and now you can do stuff like:

using (new SessionScope()){ ActiveRecordContext context = new ActiveRecordContext(); var q =  from c in context.Session.Linq&lt;Category&gt;() select c;  foreach (Category c in q) Console.WriteLine(c.Name); }

Assuming Category has [ActiveRecord] mapping.

A Sign That I'm Starting To Like NHQG Too Much


Today I noticed that piece of code on my working copy:

Repository.Blog.FindOne(Where.Blog.Id == blogId)

Eagerly loading multiple collections in one roundtrip


Today at work I did a session with my team, showing them several methods to query the DB in a NH/AR enviroment.

When we talked about eager fetching, I said that doing it for more than one collection in one query isn’t good (as advised in hibernate’s site), since it might build up a rather large cartesian product.

Why? If we have a type Entity, that looks a bit like that:

class Entity{ ... [HasMany ...] public IList&lt;Item&gt; Items ... [HasMany ...] public IList&lt;AnotherItem&gt; AnotherItems ... ...}

An eager fetch will do:

SELECT *FROM  Entities INNER JOIN Items ON Entities.Id = Items.EntityIdINNER JOIN AnotherItems ON Entities.Id = AnotherItems.EntityId

The result length will be eia, where e is the number of rows in Entities table, i is the number of rows in Items table , and a .. (you fill the blank).

But, luckily for us, NH is keeping a single concrete copy of each entity in a session. Ayende is abusing that in a way, that makes the above possible, without the 3rd (or more) dimention in the cartesian product.

How it works? Using a MultiCriteria,he isgettinghis entities,eagerly fetching one collection at a time. So it would return ei+earows. So for the first query, NH will populate the Entity instances, with the first collection (Items) populated. For the second query, NH will populate another Entity instances with the second collection (AnotherItems) populated. But, since it’s in the same session, actually the first Entity instances (with Items already populated) will get their AnotherItems collection populated.

That’s why at the end of the snippet, you see that he actually deals with list[0]. That’s where the first set of references is placed, and the other items in that list (list[1] … list[n]) are just copies of the references to the same Entity objects.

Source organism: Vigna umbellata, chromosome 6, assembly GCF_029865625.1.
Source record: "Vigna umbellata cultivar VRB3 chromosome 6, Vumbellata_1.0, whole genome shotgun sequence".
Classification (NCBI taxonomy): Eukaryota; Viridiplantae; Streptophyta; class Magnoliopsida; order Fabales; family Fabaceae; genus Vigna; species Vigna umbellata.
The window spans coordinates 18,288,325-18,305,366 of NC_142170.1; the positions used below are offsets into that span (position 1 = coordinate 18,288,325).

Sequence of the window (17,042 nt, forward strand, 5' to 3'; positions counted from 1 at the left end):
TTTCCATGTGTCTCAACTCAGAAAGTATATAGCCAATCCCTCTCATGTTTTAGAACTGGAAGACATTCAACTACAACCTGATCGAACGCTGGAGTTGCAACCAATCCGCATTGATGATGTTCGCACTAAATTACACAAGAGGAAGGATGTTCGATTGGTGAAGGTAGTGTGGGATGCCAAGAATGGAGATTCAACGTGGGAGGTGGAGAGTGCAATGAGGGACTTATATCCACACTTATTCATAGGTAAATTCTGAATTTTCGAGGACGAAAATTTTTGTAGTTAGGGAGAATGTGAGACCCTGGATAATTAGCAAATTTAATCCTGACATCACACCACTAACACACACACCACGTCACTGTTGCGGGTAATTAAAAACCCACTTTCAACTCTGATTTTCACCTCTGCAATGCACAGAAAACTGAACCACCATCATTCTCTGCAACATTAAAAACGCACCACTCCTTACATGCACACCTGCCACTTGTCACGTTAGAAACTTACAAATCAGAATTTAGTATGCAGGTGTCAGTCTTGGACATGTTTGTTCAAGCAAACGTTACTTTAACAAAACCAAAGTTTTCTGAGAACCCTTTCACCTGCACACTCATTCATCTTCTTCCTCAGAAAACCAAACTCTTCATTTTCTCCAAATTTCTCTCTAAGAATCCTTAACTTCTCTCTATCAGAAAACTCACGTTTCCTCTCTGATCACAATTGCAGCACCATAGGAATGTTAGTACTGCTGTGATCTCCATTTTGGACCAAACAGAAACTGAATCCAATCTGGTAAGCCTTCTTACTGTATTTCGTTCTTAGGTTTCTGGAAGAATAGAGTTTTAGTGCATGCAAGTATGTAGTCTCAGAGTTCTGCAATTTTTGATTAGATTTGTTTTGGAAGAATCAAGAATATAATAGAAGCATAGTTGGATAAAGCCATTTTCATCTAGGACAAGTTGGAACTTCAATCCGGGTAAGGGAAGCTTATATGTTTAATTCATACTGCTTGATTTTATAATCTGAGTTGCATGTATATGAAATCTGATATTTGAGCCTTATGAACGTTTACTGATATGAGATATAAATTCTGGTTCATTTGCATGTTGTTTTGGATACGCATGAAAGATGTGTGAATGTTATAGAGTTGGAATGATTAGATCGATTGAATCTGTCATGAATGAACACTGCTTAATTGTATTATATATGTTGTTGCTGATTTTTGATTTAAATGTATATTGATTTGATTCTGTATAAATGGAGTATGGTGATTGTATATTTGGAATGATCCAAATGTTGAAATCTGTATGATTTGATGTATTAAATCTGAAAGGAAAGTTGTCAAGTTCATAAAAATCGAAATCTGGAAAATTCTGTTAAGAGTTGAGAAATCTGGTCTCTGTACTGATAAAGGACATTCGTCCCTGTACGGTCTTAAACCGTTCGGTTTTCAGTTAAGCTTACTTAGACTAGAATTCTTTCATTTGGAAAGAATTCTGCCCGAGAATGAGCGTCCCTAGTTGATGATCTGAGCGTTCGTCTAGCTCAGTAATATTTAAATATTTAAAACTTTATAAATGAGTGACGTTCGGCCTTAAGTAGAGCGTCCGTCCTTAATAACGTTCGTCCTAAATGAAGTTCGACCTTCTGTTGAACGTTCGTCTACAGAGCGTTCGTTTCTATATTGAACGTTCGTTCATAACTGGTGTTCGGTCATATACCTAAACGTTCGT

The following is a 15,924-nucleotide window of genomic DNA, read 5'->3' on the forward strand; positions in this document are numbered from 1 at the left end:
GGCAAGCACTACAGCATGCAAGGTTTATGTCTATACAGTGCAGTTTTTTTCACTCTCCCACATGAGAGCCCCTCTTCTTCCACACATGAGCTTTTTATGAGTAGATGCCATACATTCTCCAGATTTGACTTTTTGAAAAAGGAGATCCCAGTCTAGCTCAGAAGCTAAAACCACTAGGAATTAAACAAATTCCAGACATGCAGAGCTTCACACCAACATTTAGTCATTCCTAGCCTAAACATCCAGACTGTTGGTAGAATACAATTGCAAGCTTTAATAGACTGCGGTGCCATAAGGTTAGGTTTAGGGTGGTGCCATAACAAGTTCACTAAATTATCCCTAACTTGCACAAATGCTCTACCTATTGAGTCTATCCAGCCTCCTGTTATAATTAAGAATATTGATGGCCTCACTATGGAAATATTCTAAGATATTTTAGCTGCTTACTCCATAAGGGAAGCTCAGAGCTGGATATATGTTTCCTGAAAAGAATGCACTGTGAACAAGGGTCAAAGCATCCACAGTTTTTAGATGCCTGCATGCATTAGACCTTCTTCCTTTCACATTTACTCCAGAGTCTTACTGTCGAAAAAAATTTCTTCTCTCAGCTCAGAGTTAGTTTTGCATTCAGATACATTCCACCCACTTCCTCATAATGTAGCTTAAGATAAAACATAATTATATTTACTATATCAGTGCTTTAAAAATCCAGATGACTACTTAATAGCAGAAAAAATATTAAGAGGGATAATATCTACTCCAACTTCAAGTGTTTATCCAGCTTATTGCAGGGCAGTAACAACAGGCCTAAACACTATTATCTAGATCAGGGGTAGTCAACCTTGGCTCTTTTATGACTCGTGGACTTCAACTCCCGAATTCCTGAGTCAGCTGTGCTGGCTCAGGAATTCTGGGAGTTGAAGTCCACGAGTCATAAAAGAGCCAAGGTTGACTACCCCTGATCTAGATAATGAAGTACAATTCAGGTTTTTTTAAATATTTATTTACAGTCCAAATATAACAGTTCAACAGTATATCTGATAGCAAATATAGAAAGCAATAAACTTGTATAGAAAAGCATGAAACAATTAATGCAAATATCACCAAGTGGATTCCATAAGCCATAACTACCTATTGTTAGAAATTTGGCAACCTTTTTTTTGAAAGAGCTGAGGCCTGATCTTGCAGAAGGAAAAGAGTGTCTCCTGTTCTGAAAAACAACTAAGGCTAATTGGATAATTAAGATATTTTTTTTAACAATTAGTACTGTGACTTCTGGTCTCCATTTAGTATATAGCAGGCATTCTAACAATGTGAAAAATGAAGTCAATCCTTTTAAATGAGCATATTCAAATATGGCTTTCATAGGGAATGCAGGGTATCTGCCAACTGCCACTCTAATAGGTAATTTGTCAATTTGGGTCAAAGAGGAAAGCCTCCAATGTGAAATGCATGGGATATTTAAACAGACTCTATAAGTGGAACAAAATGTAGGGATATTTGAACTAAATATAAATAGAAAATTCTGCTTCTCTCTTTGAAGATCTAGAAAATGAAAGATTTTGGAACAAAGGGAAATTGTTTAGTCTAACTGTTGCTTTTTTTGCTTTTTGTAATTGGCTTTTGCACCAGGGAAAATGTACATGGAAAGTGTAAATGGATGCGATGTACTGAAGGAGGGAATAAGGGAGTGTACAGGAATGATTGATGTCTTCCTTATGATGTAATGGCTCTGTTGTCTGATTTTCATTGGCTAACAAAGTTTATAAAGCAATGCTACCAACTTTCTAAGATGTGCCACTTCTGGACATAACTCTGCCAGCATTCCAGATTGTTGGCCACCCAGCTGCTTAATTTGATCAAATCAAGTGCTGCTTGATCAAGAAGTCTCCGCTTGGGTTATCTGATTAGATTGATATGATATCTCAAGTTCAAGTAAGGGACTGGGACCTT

Quite a similar approach was seen when Ayende has shown us how to eager fetch using SQL (at the end of the post). The query there returns an array of Message items and an array of User items, but the User instances actually are wired to their Message instances, so he is using only the first array.

ActiveWriter - 2nd preview is out


ActiveWriter is a VS2005 plugin, that adds a new item type for your projects. This item is actually a visual designer for ActiveRecord classes. Quite neat, and hopefully will increase the penetration of Castle’s ActiveRecord to the “If there’s no VS wizard, I do not use it” kinda guys.

You can read about it and download it from

NHibernate ' Could not find constructor for: ' in ' select new ' projection query


There are two facts here:1. I love NHibernate.2. I hate NHibernate’s exception messages.

And here’s my story.

On a project I’m working on, I need to show a projection of “top 10” from the database. let’s show this on the good old Blog scenario:

So I want to show the posts with the longest comments measured by the comment’s length. Stupid, huh? but it’s a demo only (I cannot expose the actual ERD). Let’s say I want the top 5.

I am using Castle ActiveRecord. There is a Post and a Comment classes. However, I do not wish to load Posts objects, since It will load the Comments, too, and maybe other stuff that the Post class is related to. So I have defined a PostProjection class:

   1:  publicclass PostProjection
   2:  {
   3:  publicstring Title;
   4:  publicint Length;
   5:  public PostProjection(string title, int length)
   6:      {
   7:          Title = title;
   8:          Length = length;
   9:      }
  10:  }

I have also added an [Import] attribute on the Post. The actual querying is done using the next hql:

   1:  publicstatic PostProjection[] GetTopPosts(int postsToGet)
   2:  {
   3:      SimpleQuery&lt;PostProjection&gt; q =
   4:  new SimpleQuery&lt;PostProjection&gt;(typeof(Post), @"
   5:          select new PostProjection(p.Title, sum(c.LineCount)) 
   6:          from 
   7:              Post p inner join 
   8:              p.Comments c 
   9:          order by sum(o.LineCount) desc
  10:          group by p.Title");
  11:      q.SetQueryRange(postsToGet);
  12:  return q.Execute();
  13:  }

It worked great.

Yesterday I’ve upgraded my Castle dll’s to the ones from build 229. It includes NHibernate

Now the “select new” started to fail, and NHibernate started to claim than “Could not find constructor for: PostProjection”.

I’ve been scratching my head, trying various approaches, and even was keen to skip the “new” and use an object[ ] and populate the Projection Array by hand, but then I tried changing the “length” parameter of the constructor from “int” to “long”. Magically it solved the problem.

Now, if only NHibernate would have said :

Could not find constructor for: PostProjection.Looking for: PostProjection(string, long)

I would’ve known what the problem was, and what should I change.

So what have we learned today?

  1. NHibernate expects sum() to return “long” rather than “int”2. NHibernate’s error messages suck.

I’ve svn-ed the NHibernate trunk, added some code so this message would be more developer friendly, and I’m going to send the patch to NHibernate’s JIRA.